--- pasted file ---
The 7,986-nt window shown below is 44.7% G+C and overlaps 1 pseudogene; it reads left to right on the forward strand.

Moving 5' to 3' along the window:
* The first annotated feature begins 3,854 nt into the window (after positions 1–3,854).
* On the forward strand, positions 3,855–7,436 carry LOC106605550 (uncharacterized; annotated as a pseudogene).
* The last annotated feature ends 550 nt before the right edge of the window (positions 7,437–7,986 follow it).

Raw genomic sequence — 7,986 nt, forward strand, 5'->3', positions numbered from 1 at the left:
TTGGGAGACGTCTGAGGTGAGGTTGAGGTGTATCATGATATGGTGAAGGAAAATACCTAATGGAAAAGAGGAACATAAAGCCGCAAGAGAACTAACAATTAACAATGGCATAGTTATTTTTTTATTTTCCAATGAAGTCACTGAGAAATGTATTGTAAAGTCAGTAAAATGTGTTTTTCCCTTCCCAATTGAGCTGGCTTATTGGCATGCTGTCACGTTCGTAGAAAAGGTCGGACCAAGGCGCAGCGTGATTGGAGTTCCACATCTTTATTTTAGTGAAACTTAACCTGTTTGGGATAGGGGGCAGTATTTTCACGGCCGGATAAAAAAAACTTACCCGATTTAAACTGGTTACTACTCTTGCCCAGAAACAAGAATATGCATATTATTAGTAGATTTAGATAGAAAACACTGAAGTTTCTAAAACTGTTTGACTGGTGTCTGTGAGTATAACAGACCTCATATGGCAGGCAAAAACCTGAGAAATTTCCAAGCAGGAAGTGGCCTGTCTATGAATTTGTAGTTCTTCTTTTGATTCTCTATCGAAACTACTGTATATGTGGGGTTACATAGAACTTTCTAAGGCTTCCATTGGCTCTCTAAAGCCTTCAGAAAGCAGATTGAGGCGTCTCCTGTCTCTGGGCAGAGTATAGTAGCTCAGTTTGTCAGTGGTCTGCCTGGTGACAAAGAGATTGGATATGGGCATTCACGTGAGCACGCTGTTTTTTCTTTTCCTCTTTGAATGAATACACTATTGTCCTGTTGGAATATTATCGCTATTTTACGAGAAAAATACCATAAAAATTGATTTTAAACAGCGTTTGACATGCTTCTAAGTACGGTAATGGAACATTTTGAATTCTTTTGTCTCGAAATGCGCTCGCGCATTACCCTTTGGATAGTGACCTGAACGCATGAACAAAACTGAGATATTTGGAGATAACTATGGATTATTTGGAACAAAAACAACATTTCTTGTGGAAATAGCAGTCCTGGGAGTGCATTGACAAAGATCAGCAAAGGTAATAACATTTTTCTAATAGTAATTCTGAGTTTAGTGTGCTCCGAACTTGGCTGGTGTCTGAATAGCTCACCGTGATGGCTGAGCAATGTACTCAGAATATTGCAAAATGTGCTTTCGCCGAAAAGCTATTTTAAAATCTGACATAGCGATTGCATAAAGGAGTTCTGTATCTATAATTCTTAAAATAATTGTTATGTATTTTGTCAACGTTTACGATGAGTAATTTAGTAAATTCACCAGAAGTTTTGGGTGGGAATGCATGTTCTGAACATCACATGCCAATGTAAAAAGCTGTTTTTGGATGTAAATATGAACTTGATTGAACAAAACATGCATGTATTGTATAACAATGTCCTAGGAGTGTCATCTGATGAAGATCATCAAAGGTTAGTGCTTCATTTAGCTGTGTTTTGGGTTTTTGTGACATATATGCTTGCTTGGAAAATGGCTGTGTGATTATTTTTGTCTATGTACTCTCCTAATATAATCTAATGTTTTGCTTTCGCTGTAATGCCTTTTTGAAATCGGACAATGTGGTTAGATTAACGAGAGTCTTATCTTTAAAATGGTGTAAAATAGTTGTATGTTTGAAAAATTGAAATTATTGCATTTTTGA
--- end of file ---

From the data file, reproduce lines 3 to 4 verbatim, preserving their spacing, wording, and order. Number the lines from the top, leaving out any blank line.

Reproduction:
* The first annotated feature begins 3,854 nt into the window (after positions 1–3,854).
* On the forward strand, positions 3,855–7,436 carry LOC106605550 (uncharacterized; annotated as a pseudogene).